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Use Salt Water As Fuel

2624 Views 8 Replies 3 Participants Last post by  hrcslam
This isn't exactly "breaking" news but I had never seen it before and after a quick search, I didn't find it on GMI so I thought I would share it.
Michael O'mara @ WKYC said:
Here are the basics of John's idea:

Radio-waves will heat certain metals. Tiny bits of a gold or carbon are injected into a cancer patient.

Those nano-particals can be guided by special targeting molecules to the abnormalities of the cancer cells and ignore the healthy cells.

The patient is then exposed to radio waves and only the cancer cells contaning the nanotubes heat up and die.

But John Kanzius has also stumbled upon yet another extrordinary breakthrough.

His machine could actually make saltwater burn.
^full story at link^
^Link to Video Story^
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It's been discussed here before. As an engineer I say it is BS - you can't beat the first law of thermodynamics.
That is what I was wondering because they didn't discuss it in the video; How much electricty was used to get a flame that big out of salt water?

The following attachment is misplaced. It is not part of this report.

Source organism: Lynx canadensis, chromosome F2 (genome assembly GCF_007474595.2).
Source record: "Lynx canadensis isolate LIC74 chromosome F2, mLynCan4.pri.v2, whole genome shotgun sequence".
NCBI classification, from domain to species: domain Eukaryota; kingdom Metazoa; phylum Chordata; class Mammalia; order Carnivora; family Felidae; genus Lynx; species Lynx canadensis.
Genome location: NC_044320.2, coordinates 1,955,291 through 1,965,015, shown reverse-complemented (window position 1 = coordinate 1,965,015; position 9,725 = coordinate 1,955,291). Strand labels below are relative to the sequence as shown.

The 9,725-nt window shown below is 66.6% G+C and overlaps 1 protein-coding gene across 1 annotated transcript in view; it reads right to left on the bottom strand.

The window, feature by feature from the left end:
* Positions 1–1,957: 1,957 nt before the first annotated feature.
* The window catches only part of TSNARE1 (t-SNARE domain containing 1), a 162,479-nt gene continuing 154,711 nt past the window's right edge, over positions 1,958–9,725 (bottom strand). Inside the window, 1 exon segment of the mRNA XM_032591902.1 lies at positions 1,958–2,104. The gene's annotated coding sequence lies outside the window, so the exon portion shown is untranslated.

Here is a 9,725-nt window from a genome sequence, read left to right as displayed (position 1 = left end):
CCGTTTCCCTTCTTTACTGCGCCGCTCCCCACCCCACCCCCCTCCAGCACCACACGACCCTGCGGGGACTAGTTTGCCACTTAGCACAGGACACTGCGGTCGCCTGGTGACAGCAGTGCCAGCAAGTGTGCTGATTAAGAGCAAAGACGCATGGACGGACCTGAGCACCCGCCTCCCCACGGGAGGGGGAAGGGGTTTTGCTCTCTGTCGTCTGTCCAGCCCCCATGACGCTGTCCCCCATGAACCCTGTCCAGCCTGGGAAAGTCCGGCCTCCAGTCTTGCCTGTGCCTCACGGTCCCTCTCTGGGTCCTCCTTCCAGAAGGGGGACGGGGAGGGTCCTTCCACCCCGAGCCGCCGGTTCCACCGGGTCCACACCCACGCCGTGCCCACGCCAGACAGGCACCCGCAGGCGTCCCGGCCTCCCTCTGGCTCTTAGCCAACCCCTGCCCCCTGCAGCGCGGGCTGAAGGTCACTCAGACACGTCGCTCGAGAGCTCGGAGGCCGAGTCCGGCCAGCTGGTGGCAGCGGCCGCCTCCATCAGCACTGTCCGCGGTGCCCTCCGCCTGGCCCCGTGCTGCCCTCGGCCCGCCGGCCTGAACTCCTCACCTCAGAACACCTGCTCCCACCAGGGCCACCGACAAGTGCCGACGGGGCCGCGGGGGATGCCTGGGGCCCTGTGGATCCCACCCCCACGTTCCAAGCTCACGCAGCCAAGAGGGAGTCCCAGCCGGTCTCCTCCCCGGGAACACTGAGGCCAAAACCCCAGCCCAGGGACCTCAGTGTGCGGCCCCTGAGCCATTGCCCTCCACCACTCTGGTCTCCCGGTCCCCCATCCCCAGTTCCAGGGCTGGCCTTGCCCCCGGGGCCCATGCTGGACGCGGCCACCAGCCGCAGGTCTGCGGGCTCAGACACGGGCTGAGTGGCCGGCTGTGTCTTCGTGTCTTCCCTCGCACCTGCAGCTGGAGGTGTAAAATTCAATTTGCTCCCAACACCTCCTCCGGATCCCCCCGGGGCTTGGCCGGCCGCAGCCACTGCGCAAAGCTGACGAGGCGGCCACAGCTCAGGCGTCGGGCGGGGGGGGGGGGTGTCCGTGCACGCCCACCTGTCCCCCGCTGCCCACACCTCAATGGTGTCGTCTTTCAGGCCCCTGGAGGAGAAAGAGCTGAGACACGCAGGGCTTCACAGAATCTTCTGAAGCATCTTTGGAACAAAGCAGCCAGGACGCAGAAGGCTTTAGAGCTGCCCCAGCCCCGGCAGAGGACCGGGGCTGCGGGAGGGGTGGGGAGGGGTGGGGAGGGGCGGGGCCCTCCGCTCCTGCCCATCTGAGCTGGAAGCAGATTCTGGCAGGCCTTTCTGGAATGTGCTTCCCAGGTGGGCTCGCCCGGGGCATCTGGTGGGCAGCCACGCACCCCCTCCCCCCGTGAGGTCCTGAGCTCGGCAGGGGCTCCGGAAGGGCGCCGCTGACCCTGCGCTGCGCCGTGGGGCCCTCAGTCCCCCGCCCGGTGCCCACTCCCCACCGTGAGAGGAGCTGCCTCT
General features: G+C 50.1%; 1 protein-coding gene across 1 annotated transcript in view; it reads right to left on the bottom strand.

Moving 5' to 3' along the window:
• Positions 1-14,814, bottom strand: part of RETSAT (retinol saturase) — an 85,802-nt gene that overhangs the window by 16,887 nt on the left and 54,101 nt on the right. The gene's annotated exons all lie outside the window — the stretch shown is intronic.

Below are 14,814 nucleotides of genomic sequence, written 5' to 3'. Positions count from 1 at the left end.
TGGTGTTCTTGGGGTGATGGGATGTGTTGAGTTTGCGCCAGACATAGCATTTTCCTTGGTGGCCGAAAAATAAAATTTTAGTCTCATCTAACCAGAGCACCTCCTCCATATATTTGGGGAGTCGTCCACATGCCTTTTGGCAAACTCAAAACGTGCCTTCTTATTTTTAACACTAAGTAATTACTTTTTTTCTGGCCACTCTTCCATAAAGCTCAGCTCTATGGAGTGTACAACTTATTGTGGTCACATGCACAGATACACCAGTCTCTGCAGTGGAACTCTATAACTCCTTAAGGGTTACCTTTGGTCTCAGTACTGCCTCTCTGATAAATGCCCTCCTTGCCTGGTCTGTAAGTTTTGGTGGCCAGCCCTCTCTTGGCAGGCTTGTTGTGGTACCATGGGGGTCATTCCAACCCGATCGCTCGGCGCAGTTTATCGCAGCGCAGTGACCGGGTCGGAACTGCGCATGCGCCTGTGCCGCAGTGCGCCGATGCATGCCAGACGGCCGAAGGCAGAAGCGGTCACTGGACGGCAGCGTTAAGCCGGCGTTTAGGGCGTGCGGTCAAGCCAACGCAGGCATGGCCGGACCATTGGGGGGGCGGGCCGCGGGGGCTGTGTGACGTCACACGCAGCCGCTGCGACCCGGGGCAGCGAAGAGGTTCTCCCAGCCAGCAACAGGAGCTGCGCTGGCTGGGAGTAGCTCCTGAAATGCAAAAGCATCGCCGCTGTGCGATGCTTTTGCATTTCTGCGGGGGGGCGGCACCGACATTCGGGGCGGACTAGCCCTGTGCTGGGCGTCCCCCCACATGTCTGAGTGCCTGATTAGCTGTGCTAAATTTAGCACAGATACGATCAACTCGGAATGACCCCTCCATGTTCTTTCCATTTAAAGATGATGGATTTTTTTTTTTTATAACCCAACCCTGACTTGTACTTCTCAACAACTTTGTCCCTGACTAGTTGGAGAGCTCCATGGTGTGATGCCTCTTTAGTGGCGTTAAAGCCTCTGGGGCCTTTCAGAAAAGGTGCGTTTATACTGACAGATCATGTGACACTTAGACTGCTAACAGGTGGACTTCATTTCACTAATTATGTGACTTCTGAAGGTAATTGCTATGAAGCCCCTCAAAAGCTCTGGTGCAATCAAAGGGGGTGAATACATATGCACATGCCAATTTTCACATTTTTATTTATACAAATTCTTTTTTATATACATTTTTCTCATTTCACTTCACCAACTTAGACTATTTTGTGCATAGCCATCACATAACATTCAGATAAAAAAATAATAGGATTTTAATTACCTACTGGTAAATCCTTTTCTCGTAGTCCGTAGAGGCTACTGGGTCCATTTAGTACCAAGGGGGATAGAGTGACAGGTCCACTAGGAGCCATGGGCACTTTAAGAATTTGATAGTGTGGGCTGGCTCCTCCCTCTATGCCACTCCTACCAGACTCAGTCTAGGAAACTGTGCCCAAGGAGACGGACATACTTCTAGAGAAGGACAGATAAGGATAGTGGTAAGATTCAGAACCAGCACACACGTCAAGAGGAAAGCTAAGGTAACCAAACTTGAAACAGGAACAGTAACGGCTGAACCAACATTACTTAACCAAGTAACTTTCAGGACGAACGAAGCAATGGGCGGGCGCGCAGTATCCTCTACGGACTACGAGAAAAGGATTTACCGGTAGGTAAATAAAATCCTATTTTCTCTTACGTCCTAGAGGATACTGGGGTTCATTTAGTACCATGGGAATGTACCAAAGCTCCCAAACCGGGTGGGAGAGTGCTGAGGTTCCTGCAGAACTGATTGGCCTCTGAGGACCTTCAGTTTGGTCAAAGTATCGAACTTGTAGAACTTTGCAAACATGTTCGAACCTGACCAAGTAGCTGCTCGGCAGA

Well I don't know the specifics, but you can't get out more energy than you put in. Water doesn't have chemical bonds that store energy the way gasoline does (and is easily released under high temperature).
Yes, but water is H20. There are two hydrogen molecules and one oxygen and both of these in there gaseous state are very powerful. Especially the oxygen. At least that is what I was taught. Is this wrong?
You are right, hydrogen gas is very combustible. But when it burns, it combines with oxygen. The result is water, which is the "low-energy" state. (It's been a while since I took chemistry in college so I may not be explaining this very well.)

In other words, water is the result of the combustion, just as car exhaust is the result of gasoline combustion. Trying to use water as fuel is just like trying to use car exhaust as fuel. It can't be done because the energy has already been extracted.

In this case, he is using an energy input (radio waves) to bring the water to a high energy state so the molecules will break apart, and then the gases burn. There is no way for that to be efficient because you have to put in at least as much energy as you get out.

As wise men have said before me, "There ain't no such thing as a free lunch."
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